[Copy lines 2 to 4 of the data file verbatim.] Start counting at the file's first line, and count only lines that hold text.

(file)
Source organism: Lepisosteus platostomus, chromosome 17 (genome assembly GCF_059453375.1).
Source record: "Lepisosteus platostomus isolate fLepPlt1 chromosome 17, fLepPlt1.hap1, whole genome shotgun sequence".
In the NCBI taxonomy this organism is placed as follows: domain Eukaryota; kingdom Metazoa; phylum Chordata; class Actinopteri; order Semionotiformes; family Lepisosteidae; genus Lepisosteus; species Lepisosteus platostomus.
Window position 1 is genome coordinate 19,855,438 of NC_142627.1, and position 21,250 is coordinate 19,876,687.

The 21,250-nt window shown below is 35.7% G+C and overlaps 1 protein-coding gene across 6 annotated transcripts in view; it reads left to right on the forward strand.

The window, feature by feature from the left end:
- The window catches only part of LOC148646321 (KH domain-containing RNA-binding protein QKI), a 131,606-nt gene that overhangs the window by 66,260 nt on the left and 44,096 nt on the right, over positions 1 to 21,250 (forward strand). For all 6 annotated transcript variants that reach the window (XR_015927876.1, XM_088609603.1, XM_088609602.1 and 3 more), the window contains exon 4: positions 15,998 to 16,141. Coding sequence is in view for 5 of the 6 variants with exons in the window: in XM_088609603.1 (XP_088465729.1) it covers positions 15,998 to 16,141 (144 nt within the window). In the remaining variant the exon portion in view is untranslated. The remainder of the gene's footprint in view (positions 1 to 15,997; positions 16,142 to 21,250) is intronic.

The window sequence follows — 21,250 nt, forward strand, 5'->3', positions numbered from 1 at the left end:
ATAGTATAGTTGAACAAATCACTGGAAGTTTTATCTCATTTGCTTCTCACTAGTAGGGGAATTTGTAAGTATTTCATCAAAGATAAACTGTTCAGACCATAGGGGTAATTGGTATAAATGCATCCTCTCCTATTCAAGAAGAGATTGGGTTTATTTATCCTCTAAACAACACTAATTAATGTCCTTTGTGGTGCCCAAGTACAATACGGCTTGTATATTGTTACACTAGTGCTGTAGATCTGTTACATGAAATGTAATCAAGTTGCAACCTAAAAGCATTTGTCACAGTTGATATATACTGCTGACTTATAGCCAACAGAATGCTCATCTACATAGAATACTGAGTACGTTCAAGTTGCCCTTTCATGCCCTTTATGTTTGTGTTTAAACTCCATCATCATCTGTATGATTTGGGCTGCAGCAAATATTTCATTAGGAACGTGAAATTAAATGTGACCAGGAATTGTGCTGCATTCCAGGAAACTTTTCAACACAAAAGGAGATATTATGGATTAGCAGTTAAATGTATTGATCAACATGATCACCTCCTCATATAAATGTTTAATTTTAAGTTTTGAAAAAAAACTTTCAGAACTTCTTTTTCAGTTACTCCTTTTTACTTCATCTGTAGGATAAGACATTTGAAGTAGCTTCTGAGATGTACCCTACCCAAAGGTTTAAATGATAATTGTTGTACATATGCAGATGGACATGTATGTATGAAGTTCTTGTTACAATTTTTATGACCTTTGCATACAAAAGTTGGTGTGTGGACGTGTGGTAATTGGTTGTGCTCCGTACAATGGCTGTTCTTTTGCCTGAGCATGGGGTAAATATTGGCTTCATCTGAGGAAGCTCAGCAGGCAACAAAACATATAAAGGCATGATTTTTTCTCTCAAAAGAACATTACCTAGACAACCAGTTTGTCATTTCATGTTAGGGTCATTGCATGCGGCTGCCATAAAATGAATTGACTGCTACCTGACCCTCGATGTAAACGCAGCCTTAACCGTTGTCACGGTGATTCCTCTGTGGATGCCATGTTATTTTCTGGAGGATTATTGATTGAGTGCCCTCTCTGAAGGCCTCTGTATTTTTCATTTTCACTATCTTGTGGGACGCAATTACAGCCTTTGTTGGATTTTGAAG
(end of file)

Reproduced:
Source record: "Lepisosteus platostomus isolate fLepPlt1 chromosome 17, fLepPlt1.hap1, whole genome shotgun sequence".
In the NCBI taxonomy this organism is placed as follows: domain Eukaryota; kingdom Metazoa; phylum Chordata; class Actinopteri; order Semionotiformes; family Lepisosteidae; genus Lepisosteus; species Lepisosteus platostomus.
Window position 1 is genome coordinate 19,855,438 of NC_142627.1, and position 21,250 is coordinate 19,876,687.